Happy spring fellow fisheries folks! I hope this message finds you all healthy and well.
As I look out my window and contemplate this message, I am inspired by the sights I can see that signal spring is upon us. The trees have buds, the daffodils are blooming and the male gold finches at my feeder are shedding their winter plumage for the brilliant yellow breeding colors that are getting brighter and brighter each day. It is a time of new beginnings. After another long and stressful winter surrounded by SARS-CoV2 we may hopefully be entering a phase where we can safely manage our interactions with people with less fear. One sign of this potential shift towards normalcy is SNEC is planning its first in person meeting in over 2 years! The Summer 2022 Science Meeting is being held IN PERSON on June 21, 2022, at the URI Bay Campus. Abstract submissions are now open and you can submit your abstract here. Abstract submission will close on Friday, June 3 so please consider presenting. We will continue to closely monitor the developing regional and state medical news surrounding SARS-CoV2 and the various states’ responses to it in our region and will utilize that information to inform us should we need to adjust our conference planning.
With our new spring beginning, field sampling for many of us has started or is starting, and we are getting to work closely with colleagues once again. For me this has been a very busy spring as we try to play catch-up. Recently the inland fisheries group of the Connecticut DEEP Fisheries Division completed a relative abundance sample for northern pike on Bantam Lake is Litchfield/Morris, CT. We used only trap nets set in early March through early April to try to capture pre-spawn northern pike as they made their way to the spawning marshes around Bantam Lake. Though ice conditions hampered some of our sampling, we were able to catch some northern pike and we should be able to compare these recent catch results with historical catch results. This sampling is being done to assess a new stocking strategy at this lake. We have been purchasing and stocking 4-6 inch fingerling northern pike from a vendor in Minnesota for a few years to see if we can obtain a stable annual number of fingerlings for stocking to supplement our varied production from our own Connecticut managed spawning marshes. All of the stocking efforts will ensure that we can continue to provide Connecticut’s anglers with trophy northern pike fisheries.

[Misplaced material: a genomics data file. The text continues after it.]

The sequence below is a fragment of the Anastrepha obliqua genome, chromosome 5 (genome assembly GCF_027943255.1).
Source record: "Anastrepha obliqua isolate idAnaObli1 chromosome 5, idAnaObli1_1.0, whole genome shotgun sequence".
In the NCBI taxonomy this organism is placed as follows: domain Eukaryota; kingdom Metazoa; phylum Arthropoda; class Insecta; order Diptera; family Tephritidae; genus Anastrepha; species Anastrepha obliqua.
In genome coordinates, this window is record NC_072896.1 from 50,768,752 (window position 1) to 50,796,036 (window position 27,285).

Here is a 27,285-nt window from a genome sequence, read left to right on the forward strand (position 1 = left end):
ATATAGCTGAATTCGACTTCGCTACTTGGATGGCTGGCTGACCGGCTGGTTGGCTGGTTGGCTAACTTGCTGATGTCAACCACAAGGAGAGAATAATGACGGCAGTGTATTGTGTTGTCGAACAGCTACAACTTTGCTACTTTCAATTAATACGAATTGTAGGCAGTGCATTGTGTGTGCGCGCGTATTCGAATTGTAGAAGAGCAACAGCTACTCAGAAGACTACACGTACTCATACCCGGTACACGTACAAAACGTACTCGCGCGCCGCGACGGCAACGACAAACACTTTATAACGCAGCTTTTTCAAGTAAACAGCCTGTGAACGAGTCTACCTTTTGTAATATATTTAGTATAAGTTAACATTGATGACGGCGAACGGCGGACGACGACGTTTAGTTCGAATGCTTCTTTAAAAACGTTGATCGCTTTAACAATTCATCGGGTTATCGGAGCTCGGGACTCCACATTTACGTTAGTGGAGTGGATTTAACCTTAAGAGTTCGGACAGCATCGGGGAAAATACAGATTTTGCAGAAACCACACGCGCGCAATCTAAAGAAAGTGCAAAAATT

At the same time the inland fisheries group of the Connecticut DEEP Fisheries Division is performing a multi-gear population estimate (trap nets and nighttime boat electrofishing) on Mashapaug Lake in Union, CT. This sampling is being carried out to determine if our multi-year stocking strategy where we have been stocking larger (6-8 inch) walleye fingerlings, as opposed to our usual stocking strategy of smaller (4-6 inch) fingerlings, is going to pay off and create a more robust fishable population of Walleye in this lake. Water temperatures have just recently reached the point where we are starting to capture decent numbers of walleye with both gear types. As you’ll see as you peruse this newsletter there are many other professionals in SNEC that are doing some interesting things; there are links to some great work on alewives, sand lance, green crabs, and right whales.
In closing, I encourage everyone to enjoy the time they get to be out sampling with fellow colleagues this spring doing great science. Additionally, I would like to encourage you to take some time for yourself and your family. The outdoors has proven to be vitally important to people’s physical and especially mental health during the pandemic. Get outdoors and do something that energizes you. Something that fosters strong lasting memories with you, your family and your friends. I hope each of you are able to find such an outlet. Spring is a beautiful time of year.
Best wishes as we move forward into 2022!
President, Southern New England Chapter of AFS